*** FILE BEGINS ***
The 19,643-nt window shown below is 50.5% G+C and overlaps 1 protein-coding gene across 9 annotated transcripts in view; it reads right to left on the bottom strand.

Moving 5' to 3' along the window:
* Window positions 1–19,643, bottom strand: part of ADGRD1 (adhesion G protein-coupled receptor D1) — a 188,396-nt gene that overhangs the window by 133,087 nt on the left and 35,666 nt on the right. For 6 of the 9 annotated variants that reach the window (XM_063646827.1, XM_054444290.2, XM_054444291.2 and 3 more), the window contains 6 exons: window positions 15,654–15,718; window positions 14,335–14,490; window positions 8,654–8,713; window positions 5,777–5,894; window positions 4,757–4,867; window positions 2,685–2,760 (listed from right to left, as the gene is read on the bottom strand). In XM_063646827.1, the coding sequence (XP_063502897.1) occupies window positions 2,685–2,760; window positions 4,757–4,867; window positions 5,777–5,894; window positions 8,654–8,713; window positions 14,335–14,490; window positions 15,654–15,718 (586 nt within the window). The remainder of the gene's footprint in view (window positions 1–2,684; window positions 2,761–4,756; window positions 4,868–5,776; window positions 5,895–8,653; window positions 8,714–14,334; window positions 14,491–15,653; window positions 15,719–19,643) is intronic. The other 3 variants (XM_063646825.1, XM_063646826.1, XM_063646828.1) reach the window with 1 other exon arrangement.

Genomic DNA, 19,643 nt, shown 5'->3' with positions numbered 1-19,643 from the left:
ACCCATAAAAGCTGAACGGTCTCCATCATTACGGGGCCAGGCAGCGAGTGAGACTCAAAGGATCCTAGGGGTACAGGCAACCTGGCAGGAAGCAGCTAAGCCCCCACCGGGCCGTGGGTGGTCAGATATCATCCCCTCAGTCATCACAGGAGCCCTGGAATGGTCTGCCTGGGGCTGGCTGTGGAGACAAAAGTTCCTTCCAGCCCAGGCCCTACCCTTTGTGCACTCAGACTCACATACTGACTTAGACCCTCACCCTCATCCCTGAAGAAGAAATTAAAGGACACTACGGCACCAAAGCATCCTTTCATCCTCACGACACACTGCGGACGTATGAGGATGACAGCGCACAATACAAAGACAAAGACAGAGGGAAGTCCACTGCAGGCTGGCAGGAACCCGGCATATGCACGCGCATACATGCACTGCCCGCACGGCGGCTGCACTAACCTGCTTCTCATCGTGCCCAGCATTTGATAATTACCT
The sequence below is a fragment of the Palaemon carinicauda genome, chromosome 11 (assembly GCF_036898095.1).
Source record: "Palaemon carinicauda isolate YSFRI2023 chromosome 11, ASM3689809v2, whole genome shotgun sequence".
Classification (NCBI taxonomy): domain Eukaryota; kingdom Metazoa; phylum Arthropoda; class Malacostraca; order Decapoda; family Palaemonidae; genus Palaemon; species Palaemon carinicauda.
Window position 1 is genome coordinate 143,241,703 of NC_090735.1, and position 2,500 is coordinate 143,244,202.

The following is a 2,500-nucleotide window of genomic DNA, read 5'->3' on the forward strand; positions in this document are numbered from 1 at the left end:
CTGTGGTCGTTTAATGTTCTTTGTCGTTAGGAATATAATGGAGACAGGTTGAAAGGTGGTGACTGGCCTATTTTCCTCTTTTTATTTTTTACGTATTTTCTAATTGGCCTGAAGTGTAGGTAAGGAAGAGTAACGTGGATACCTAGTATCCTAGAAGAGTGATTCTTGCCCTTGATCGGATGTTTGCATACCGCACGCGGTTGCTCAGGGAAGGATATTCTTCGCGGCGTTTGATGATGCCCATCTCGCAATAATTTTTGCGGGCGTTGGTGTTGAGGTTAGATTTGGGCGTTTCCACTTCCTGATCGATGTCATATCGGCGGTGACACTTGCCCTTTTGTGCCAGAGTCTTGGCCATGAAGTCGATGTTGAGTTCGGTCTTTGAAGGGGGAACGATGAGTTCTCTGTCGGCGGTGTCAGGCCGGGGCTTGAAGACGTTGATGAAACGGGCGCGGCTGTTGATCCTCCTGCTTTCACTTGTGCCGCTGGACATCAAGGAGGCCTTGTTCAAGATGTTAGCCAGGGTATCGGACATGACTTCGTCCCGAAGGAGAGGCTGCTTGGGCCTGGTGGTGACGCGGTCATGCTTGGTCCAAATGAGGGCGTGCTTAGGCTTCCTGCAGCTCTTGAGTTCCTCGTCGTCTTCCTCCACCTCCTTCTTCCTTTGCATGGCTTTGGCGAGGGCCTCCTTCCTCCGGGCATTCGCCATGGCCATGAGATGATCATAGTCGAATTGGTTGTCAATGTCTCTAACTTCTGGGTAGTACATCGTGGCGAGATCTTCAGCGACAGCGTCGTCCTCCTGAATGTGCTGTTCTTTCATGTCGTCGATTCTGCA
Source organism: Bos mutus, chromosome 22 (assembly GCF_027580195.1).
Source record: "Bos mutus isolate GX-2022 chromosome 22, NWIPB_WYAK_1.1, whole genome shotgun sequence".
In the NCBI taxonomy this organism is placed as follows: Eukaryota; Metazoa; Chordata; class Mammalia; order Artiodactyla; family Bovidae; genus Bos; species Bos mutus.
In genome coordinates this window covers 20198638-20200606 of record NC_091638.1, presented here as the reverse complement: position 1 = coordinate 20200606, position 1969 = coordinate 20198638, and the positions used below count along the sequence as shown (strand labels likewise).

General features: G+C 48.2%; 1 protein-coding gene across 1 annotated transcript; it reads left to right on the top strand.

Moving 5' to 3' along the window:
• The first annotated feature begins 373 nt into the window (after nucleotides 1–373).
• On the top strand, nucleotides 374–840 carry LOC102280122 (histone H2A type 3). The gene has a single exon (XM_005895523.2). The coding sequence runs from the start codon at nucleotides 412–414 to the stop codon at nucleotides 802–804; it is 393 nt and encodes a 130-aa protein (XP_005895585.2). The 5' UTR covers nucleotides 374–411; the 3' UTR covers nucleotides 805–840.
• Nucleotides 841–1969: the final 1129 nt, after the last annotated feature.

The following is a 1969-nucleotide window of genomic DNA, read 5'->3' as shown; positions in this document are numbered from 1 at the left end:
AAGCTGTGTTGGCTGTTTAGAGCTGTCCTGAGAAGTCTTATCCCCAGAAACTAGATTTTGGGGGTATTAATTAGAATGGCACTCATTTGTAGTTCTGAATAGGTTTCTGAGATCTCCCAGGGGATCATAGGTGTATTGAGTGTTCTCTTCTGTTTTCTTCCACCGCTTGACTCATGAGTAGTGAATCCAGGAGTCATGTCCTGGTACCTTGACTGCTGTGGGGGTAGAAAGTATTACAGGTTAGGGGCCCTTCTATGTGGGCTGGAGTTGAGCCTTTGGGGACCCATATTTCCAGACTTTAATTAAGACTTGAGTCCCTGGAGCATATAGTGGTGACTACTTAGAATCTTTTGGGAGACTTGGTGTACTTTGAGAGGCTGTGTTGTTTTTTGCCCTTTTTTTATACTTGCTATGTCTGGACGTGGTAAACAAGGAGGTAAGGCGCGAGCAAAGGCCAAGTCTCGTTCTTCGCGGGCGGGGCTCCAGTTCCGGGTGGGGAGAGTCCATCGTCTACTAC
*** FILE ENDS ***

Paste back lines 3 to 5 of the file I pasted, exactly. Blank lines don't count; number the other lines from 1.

* Window positions 1–19,643, bottom strand: part of ADGRD1 (adhesion G protein-coupled receptor D1) — a 188,396-nt gene that overhangs the window by 133,087 nt on the left and 35,666 nt on the right. For 6 of the 9 annotated variants that reach the window (XM_063646827.1, XM_054444290.2, XM_054444291.2 and 3 more), the window contains 6 exons: window positions 15,654–15,718; window positions 14,335–14,490; window positions 8,654–8,713; window positions 5,777–5,894; window positions 4,757–4,867; window positions 2,685–2,760 (listed from right to left, as the gene is read on the bottom strand). In XM_063646827.1, the coding sequence (XP_063502897.1) occupies window positions 2,685–2,760; window positions 4,757–4,867; window positions 5,777–5,894; window positions 8,654–8,713; window positions 14,335–14,490; window positions 15,654–15,718 (586 nt within the window). The remainder of the gene's footprint in view (window positions 1–2,684; window positions 2,761–4,756; window positions 4,868–5,776; window positions 5,895–8,653; window positions 8,714–14,334; window positions 14,491–15,653; window positions 15,719–19,643) is intronic. The other 3 variants (XM_063646825.1, XM_063646826.1, XM_063646828.1) reach the window with 1 other exon arrangement.

Genomic DNA, 19,643 nt, shown 5'->3' with positions numbered 1-19,643 from the left:
ACCCATAAAAGCTGAACGGTCTCCATCATTACGGGGCCAGGCAGCGAGTGAGACTCAAAGGATCCTAGGGGTACAGGCAACCTGGCAGGAAGCAGCTAAGCCCCCACCGGGCCGTGGGTGGTCAGATATCATCCCCTCAGTCATCACAGGAGCCCTGGAATGGTCTGCCTGGGGCTGGCTGTGGAGACAAAAGTTCCTTCCAGCCCAGGCCCTACCCTTTGTGCACTCAGACTCACATACTGACTTAGACCCTCACCCTCATCCCTGAAGAAGAAATTAAAGGACACTACGGCACCAAAGCATCCTTTCATCCTCACGACACACTGCGGACGTATGAGGATGACAGCGCACAATACAAAGACAAAGACAGAGGGAAGTCCACTGCAGGCTGGCAGGAACCCGGCATATGCACGCGCATACATGCACTGCCCGCACGGCGGCTGCACTAACCTGCTTCTCATCGTGCCCAGCATTTGATAATTACCT